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10 Ancient Rituals That People May Not Know Much About
Rituals play an important part in our everyday lives. From religious and celebratory events to the innumerable kinds of personal rituals people perform each day, they hold special places in our hearts.
Many people have these rituals as a result of traditions that have been passed down to them, and they will, in turn, do the same.
The origin of various rituals took place during ancient times. Even though history books and websites can teach you the history of some of the most common ones, there are still many that may not have been brought to your attention yet.
Keep reading to learn more about these ten ancient rituals you may have never heard of.
Related: 10 Ancient Coming-Of-Age Rituals
10 The Hanging Coffins of Indonesia
The hanging coffins in Indonesia are actually a tourist destination. You can find most of the area’s available tours and adventures online include this as an attraction spot.
Hanging coffins are not only famous in Indonesia but also in China and the Philippines. While they are peculiar funeral practices, this ritual dates back to the 8th century in China. One of the beliefs informing this ritual was the notion that the dead should stay closer to all the gods. The gods could then reach the dead easily through the hanging coffins, especially when suspended high in the air.
Local legends also mentioned that Torajans from Indonesia believed that the higher a dead coffin was placed, the shorter the journey into Nirvana. Now, while this ritual is no longer practiced today, you can still head to Indonesia to see these coffins. Just make sure to have your wits about you—they’re a bit scary at first glance!
9 The Retainer Sacrifice of Ancient Egypt
The retainer sacrifice is a dark source of fascination. It involved careful planning of how human beings would be killed. In Egypt and the Near East, retainer sacrifices were involved with funerary practices and elite tombs.
Retainer sacrifice means sacrificing the servants to be buried together with the king. In one of the royal cemeteries in Umm el-Qa’ab, all the dynasty kings’ tombs from Aha to Qa’a were accommodated with subsidiary burials.
Burials were arranged in blocks, extending or surrounding the royal tombs. And the subsidiary tombs’ positions determine the servants’ relationships with the rulers.
When tombs containing skeletal remains were found, researchers believed the servants buried inside were at least 25 years old. This means there might be individuals who chose to be buried together with the king.
8 The Blood Eagle Death Rite
The blood eagle death rite, an execution technique allegedly performed by the Vikings, was probably the most ritualized and brutalized killing method. It was so gruesome that scholars and researchers are unsure whether doing it was actually even possible on an individual’s body.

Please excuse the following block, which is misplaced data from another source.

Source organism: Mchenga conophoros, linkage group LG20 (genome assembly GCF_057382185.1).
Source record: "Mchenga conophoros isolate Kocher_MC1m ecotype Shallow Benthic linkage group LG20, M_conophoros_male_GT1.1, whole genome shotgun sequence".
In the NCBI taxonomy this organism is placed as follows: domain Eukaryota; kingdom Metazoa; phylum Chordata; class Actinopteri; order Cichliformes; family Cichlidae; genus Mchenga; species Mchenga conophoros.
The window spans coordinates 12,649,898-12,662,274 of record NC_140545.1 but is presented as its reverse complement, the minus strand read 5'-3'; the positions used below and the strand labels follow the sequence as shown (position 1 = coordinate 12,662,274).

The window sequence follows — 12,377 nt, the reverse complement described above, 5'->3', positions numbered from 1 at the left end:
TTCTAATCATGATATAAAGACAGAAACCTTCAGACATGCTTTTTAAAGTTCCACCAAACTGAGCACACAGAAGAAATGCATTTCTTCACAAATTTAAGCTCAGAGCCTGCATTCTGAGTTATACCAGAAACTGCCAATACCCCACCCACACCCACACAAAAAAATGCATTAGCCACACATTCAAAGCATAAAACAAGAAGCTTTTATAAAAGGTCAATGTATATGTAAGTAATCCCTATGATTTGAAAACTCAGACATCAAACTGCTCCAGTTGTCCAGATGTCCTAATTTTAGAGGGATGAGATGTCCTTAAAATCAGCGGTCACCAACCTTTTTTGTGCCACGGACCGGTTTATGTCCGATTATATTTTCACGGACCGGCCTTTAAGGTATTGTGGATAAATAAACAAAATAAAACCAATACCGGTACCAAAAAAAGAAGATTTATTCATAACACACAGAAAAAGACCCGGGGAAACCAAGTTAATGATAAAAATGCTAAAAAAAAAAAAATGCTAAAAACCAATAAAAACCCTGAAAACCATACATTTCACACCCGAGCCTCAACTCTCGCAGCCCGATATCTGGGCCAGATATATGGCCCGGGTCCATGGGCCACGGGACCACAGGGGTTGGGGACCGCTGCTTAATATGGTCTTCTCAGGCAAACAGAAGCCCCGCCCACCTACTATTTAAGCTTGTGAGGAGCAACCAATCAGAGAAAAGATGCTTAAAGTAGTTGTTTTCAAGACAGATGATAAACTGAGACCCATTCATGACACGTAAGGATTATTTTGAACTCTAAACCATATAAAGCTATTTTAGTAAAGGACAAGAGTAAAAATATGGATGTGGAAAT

The process of this death rite was written in various prose and poems from the 11th to 13th centuries. Nordic people would capture the victims during battles.
The blood eagle death ritual goes like this:
- Captors cut large skin flaps and open them to reveal the victims’ muscles from their backs.
- Ribs were severed from the spine to open them outward to both sides, forming wings.
- The ritual is complete when the captors pull out the intact lungs and lay them over the “wings” or extended ribs.
- Toward the end of the ritual, the victims were already dead.
As horrifying as that death rite is, it wasn’t considered cruel at the time. In fact, to the Vikings, this was an important death ritual that they used to sacrifice their victims to the gods.
Today, some still celebrate the ancient Viking religion known as Asatru. However, the religion is an extremely peaceful one, and all remnants of this type of brutality have been carefully hidden from those who follow the religion.
7 The Living Ghosts of Benin
Living ghosts in Benin were strange, robed figures or Egunguns. The villagers believed these figures were representatives of dead souls returning to Earth.
Most believed the purpose of the Egunguns was to give pieces of advice and words of wisdom to the living. The living should not make contact with these Western African living ghosts, or else they would suffer deadly consequences.
When the robed figures entered villages, they would also pass judgments that were believed to be from the gods. Villagers believed in their power, and they feared they would die if they touched these mysterious figures. Egunguns could appear anytime and attract crowds, but a village’s minders used sticks to protect the villagers and ensure no one would get touched.